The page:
which  you  didn’t specify any source address. If you did, cntlm
              tries to bind the given port only on the specified interface (or
              rather IP address).

       -H     Use  this  option to get hashes for password-less configuration.
              In this mode, cntlm prints the results and exits. You  can  just
              copy  &  paste right into the config file. You ought to use this
              option with explicit -u and -d, because some hashes include  the
              username  and  domain  name  in  the  calculation. Do see -a for
              security recommendations.

       -h     Display help (available options with a  short  description)  and

       -I     Interactive  password  prompt.  Any  password  settings from the
              command line or config file is ignored and a password prompt  is
              issued. Use this option only from shell.

       -L [<saddr>:]<lport>:<rhost>:<rport>    (Tunnel)
              Tunnel  specification.  The  syntax  is the same as in OpenSSH’s
              local forwarding (-L), with a new optional prefix, saddr  -  the
              source  IP  address  to bind the lport to. Cntlm will listen for
              incomming connections on the local port lport, forwarding  every
              new  connection  through  the  parent  proxy  to the rhost:rport
              (authenticating on the go). This option  can  be  used  multiple
              times for unlimited number of tunnels, with or without the saddr
              option. See -g for the details  concerning  local  port  binding
              when saddr is not used.

              Please note that many corporate proxies do not allow connections
              to ports other than 443 (https), but  if  you  run  your  target
              service  on  this  port, you should be safe. Connect to HTTPS is
              "always" allowed, otherwise  nobody  would  be  able  to  browse
              https://  sites.  In  any case, first try if you can establish a
              connection through the tunnel,  before  you  rely  on  it.  This
              feature  does  the  same  job  as  tools  like corkscrew(1), but
              instead of communicating over a terminal, cntlm keeps it TCP/IP.

       -l [<saddr>:]<lport>    (Listen)
              Local  port for the cntlm proxy service. Use the number you have
              chosen here and  the  hostname  of  the  machine  running  cntlm
              (possibly  localhost)  as  proxy settings in your browser and/or
              the environment.  Most applications (including console)  support
              the notion of proxy to connect to other hosts. On POSIX, set the
              following variables to use  e.g.  wget(1)  without  any  trouble
              (fill in the actual address of cntlm):

                  $ export ftp_proxy=http://localhost:3128
                  $ export http_proxy=$ftp_proxy
                  $ export https_proxy=$ftp_proxy

              You  can  choose to run the proxy service on more than one port,
              in such case just use this option as many  times  as  necessary.
              But  unlike  tunnel  specification,  cntlm  fails to start if it
              cannot bind all of the proxy service ports.  Proxy service  port
              can  also  be  bound  selectively.  Use  saddr to pick source IP
              address to bind the lport to. This allows you, for  example,  to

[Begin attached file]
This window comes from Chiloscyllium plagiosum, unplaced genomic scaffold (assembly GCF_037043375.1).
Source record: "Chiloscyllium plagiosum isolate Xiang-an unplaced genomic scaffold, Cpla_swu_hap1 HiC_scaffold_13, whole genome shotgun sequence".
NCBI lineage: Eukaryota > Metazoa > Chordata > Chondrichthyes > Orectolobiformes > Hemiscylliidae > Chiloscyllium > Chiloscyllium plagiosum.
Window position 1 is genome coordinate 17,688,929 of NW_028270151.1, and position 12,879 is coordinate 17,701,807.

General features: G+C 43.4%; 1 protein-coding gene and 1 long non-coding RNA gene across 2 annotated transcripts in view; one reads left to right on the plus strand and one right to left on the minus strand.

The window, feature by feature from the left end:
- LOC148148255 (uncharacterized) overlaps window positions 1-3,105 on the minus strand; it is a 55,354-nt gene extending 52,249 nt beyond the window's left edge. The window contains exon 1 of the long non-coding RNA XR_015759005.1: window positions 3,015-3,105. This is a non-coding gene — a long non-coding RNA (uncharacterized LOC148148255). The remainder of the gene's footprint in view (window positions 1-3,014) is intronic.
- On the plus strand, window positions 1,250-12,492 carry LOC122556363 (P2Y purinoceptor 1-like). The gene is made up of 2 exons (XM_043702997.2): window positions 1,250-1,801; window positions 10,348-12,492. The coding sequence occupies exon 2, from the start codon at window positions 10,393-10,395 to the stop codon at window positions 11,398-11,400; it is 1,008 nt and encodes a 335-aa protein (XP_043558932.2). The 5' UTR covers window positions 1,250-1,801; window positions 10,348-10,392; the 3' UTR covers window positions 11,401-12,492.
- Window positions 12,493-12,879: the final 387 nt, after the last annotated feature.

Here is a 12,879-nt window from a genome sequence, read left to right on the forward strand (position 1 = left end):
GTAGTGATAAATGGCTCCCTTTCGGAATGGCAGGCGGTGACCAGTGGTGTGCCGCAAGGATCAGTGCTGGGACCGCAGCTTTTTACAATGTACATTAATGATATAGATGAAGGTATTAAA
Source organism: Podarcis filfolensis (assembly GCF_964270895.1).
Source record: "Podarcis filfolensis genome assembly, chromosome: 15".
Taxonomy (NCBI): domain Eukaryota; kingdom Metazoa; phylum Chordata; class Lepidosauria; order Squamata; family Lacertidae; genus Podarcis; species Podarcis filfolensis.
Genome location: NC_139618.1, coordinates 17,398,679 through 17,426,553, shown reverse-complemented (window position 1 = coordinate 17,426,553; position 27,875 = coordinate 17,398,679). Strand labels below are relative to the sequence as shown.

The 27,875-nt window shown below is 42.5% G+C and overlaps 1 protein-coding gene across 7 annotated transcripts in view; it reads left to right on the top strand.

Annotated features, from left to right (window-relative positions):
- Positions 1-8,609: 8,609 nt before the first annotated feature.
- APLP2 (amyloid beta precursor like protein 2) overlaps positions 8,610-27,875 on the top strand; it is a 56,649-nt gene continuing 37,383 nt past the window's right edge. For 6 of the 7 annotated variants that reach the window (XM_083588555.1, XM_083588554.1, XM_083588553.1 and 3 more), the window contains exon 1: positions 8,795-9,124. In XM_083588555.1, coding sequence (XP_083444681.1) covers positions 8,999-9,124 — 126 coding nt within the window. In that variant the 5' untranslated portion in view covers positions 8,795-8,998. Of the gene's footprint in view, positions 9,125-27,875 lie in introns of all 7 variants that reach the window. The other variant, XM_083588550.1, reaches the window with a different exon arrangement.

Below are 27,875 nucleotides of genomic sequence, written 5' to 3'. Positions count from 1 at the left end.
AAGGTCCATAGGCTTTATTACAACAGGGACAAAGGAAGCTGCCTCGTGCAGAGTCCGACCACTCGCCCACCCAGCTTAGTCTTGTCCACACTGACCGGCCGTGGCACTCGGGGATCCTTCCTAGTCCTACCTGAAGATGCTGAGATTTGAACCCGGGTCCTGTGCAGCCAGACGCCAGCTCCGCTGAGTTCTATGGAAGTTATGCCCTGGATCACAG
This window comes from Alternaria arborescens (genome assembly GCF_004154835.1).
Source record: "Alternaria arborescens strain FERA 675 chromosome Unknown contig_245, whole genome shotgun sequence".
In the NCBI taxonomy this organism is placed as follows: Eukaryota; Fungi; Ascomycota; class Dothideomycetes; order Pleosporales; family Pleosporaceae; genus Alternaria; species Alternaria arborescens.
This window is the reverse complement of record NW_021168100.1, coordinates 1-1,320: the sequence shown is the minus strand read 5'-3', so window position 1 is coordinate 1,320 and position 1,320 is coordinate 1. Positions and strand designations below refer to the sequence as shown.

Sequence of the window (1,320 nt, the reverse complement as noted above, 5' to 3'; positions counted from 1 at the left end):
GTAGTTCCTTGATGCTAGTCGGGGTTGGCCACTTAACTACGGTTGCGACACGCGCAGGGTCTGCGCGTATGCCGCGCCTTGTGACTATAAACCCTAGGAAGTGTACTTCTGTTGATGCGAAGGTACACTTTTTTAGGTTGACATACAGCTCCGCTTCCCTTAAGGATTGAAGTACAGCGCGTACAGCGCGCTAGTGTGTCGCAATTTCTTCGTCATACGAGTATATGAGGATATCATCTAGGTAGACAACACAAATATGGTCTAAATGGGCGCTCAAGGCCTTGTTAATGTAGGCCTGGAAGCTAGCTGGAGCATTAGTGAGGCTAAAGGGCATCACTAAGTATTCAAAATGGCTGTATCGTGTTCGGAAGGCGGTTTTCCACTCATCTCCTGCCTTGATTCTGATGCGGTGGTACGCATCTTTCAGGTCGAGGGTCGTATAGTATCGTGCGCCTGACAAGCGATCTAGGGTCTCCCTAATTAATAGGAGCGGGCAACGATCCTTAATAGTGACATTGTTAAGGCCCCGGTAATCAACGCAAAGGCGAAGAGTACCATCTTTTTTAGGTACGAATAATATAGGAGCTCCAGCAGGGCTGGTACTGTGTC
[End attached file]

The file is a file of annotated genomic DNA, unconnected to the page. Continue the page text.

run  the  service on different ports for subnet A and B and make
              it invisible for subnet C. See -g  for  the  details  concerning
              local port binding when saddr is not used.

       -M <testurl>
              Run magic NTLM dialect detection. In this mode, cntlm tries some
              known working presets against your  proxy.  Probe  requests  are
              made  for the specified testurl, with the strongest hashes going
              first.  When finished, settings for the most  secure  setup  are
              printed.  Although  the detection will tell you which and how to
              use Auth, Flags and password-hash options, you have to configure
              at  least  your credentials and proxy address first. You can use
              -I to enter your password interactively.

       -O [<saddr>:]<port_number>    (SOCKS5Proxy)
              Enable SOCKS5 proxy and make it listen on local port port_number
              (source  IP  spec  is  also  possible,  as with all options). By
              default, there will be no restrictions as to who  can  use  this
              service.  Some  clients don’t even support SOCKS5 authentication
              (e.g.  almost  all   browsers).   If   you   wish   to   enforce
              authentication,  use -R or its equivalent option, SOCKS5User. As
              with port tunneling, it is up to the  parent  proxy  whether  it
              will  allow  connection to any requested host:port. This feature
              can be used with tsocks(1) to make most TCP/IP  applications  go
              thru  the  proxy rather than directly (only outgoing connections
              will work, obviously). To make apps work without DNS server,  it
              is  important  that  they  don’t  resolve  themselves, but using
              SOCKS. E.g.  Firefox  has  this  option  available  through  URI
              "about:config",  key  name network.proxy.socks_remote_dns, which
              must be set to true. Proxy-unaware tsocksified apps,  will  have
              to  be  configured  using  IP addresses to prevent them from DNS

       -P <pidfile>
              Create a PID file pidfile upon startup. If  the  specified  file
              exists,  it  is  truncated  and  overwritten.   This  option  is
              intended for use with start-stop-daemon(8) and  other  servicing
              mechanisms.  Please  note that the PID file is created AFTER the
              process drops its privileges and forks. When the daemon finishes